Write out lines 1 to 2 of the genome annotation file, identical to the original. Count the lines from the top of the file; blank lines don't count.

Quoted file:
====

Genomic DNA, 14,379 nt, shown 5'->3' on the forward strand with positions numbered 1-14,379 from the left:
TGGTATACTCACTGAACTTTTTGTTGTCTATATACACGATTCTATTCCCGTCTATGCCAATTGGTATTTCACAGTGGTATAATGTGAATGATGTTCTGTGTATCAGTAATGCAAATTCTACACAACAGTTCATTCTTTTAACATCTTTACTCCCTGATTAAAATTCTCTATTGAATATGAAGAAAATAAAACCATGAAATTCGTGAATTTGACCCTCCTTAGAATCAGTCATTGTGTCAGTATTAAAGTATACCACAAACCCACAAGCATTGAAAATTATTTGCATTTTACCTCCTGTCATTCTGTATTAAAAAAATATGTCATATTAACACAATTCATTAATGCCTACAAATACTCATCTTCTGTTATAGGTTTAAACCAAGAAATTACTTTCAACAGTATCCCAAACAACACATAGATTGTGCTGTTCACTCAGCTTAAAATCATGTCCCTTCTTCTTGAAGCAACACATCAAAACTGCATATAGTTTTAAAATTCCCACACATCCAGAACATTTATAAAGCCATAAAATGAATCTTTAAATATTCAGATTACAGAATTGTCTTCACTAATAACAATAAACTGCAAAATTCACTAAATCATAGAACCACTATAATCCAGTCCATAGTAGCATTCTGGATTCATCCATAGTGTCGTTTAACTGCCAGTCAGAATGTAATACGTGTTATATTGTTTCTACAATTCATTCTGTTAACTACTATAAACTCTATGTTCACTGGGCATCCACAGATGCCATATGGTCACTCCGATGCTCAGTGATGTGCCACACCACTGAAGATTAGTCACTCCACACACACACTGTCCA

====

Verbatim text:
Genomic DNA, 14,379 nt, shown 5'->3' on the forward strand with positions numbered 1-14,379 from the left:
TGGTATACTCACTGAACTTTTTGTTGTCTATATACACGATTCTATTCCCGTCTATGCCAATTGGTATTTCACAGTGGTATAATGTGAATGATGTTCTGTGTATCAGTAATGCAAATTCTACACAACAGTTCATTCTTTTAACATCTTTACTCCCTGATTAAAATTCTCTATTGAATATGAAGAAAATAAAACCATGAAATTCGTGAATTTGACCCTCCTTAGAATCAGTCATTGTGTCAGTATTAAAGTATACCACAAACCCACAAGCATTGAAAATTATTTGCATTTTACCTCCTGTCATTCTGTATTAAAAAAATATGTCATATTAACACAATTCATTAATGCCTACAAATACTCATCTTCTGTTATAGGTTTAAACCAAGAAATTACTTTCAACAGTATCCCAAACAACACATAGATTGTGCTGTTCACTCAGCTTAAAATCATGTCCCTTCTTCTTGAAGCAACACATCAAAACTGCATATAGTTTTAAAATTCCCACACATCCAGAACATTTATAAAGCCATAAAATGAATCTTTAAATATTCAGATTACAGAATTGTCTTCACTAATAACAATAAACTGCAAAATTCACTAAATCATAGAACCACTATAATCCAGTCCATAGTAGCATTCTGGATTCATCCATAGTGTCGTTTAACTGCCAGTCAGAATGTAATACGTGTTATATTGTTTCTACAATTCATTCTGTTAACTACTATAAACTCTATGTTCACTGGGCATCCACAGATGCCATATGGTCACTCCGATGCTCAGTGATGTGCCACACCACTGAAGATTAGTCACTCCACACACACACTGTCCA